This article presents some of the findings of a qualitative case study of women academics at the 2014 ETS Annual Meeting. It was our goal to listen to the stories and perspectives of evangelical women academics specifically in the context of ETS, and to gain insights regarding how CBE—and others—could better support women at ETS.
Confronted with the breakdown of the traditional family, we as Christians wonder how to minister to people in non-traditional family structures, and we also wonder what standards we should uphold in our own families.
I wonder if we in the church have allowed the “catalog itch” to infiltrate our human relationships, and whether it has not damaged our ability to love transcendency, to be “in but not of”? How useful are all of our labels and categories in light of John 15:12?
Hidden behind much patriarchal thinking is a pervasive patrilineal worldview. The belief that the family line is a male line and that males own and inherit the resources, has colored nearly all our cultures in the past and still accounts for much oppression and sidelining of women. Beulah will speak from her experience in south Asian culture, recognizing that, within families, women often become the perpetrators of discrimination against females. Does that happen to some extent near all of us? The Bible culture too is patrilineal. How shall we view that?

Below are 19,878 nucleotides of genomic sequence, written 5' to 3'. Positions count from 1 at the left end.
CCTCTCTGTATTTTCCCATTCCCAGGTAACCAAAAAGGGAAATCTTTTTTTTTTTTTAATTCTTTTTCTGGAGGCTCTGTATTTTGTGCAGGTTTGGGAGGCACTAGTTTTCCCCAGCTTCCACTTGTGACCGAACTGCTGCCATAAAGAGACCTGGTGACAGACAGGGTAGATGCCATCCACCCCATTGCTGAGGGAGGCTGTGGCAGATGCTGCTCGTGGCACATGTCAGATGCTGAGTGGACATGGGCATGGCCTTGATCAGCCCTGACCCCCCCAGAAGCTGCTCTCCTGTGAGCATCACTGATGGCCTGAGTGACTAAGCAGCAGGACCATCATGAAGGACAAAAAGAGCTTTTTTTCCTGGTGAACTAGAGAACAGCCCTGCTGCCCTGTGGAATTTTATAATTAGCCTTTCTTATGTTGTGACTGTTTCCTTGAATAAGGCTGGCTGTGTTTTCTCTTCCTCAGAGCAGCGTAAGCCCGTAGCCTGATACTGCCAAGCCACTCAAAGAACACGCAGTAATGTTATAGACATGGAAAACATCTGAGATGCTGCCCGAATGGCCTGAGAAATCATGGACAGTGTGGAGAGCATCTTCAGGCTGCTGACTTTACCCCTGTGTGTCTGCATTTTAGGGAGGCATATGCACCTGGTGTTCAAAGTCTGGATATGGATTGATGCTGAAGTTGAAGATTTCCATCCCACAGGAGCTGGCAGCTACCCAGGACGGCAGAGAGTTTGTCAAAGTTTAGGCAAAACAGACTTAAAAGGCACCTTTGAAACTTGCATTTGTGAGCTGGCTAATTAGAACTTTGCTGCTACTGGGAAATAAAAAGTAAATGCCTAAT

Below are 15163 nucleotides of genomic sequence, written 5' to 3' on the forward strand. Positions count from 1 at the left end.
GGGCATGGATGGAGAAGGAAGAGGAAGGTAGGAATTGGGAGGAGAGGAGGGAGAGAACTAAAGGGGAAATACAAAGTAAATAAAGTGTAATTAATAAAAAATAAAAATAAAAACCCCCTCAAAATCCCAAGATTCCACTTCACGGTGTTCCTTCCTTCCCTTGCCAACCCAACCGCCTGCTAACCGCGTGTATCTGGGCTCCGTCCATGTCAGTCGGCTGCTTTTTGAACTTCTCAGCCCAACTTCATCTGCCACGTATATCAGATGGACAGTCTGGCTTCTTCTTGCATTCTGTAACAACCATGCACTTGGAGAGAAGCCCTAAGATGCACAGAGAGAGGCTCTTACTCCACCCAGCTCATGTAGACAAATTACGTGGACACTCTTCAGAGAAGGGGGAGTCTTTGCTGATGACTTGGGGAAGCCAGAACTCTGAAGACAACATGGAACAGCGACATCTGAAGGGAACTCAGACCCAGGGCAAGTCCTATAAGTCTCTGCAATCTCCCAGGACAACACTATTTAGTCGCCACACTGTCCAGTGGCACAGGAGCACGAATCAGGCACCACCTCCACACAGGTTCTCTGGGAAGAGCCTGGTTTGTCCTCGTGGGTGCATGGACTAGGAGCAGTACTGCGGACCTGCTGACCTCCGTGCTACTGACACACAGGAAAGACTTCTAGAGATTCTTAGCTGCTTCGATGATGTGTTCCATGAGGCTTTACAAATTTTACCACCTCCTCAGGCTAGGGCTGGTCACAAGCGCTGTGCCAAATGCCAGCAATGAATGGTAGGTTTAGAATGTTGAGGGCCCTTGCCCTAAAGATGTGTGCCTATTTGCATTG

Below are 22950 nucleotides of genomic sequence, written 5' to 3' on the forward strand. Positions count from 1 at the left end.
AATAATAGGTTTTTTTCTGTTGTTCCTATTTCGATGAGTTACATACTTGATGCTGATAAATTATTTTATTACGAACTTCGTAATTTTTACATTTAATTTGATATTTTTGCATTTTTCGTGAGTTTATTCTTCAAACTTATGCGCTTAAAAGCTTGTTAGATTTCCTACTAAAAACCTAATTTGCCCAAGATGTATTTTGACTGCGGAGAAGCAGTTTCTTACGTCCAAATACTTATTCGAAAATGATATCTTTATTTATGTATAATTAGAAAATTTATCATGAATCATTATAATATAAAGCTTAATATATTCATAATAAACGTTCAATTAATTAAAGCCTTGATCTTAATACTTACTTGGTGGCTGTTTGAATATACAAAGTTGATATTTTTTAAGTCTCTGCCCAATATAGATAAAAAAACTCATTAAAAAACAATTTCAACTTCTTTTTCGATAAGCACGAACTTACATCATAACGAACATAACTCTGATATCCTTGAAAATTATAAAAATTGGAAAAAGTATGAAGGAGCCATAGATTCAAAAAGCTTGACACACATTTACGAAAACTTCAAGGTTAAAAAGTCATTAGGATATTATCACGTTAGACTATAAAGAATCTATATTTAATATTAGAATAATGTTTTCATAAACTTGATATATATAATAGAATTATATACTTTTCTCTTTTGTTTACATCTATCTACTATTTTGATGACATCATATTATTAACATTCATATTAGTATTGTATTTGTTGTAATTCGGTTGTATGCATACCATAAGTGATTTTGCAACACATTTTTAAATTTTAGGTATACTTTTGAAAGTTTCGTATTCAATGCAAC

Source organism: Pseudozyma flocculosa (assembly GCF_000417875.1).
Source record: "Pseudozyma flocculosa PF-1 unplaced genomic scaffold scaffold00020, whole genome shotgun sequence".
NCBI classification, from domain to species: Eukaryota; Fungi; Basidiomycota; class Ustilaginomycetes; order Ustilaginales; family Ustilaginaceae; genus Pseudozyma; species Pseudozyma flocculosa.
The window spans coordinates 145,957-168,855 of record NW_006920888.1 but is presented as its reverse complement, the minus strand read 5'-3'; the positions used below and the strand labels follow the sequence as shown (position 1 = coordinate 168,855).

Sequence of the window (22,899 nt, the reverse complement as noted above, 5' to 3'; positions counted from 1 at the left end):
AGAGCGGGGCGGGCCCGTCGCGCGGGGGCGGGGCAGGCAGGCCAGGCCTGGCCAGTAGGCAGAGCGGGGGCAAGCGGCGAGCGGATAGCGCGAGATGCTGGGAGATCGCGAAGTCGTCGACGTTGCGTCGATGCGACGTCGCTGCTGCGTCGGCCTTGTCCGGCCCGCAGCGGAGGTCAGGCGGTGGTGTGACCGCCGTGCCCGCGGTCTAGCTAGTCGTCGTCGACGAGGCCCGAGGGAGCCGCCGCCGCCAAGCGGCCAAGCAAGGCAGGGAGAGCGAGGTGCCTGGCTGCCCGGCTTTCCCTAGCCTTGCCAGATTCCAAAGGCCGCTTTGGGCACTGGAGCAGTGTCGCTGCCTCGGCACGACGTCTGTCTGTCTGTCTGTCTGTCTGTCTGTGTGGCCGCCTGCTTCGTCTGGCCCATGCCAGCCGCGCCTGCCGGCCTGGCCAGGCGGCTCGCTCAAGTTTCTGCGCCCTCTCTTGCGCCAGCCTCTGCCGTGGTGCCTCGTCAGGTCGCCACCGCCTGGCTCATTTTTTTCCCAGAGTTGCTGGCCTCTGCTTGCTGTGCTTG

Cleansing the Bible of counter-cultural female roles not only masculinizes history, it also deprives women of a broader picture of how God has and might use women and their gifts in church, home, and society.
Listening to the redemptive spirit even within Scripture’s difficult slavery texts is essential for Christians who want to live out a faith that unfolds the fullness of Christ in our world. This general session will develop “movement meaning” within the text of Scripture and, in particular, within the slavery texts and then draw parallels to the egalitarian movement.
Sin is multidimensional in meaning, and both submission and self-esteem have both positive and negative aspects. I suggest that a theological examination of these concepts, in dialogue with psychology, can add a valuable dimension to current discussions on gender equality.
Self-esteem is often very simply defined as “feeling good about yourself.” In reality, self-esteem is much more complicated than that. To understand self-esteem we must first start with another term, self-concept.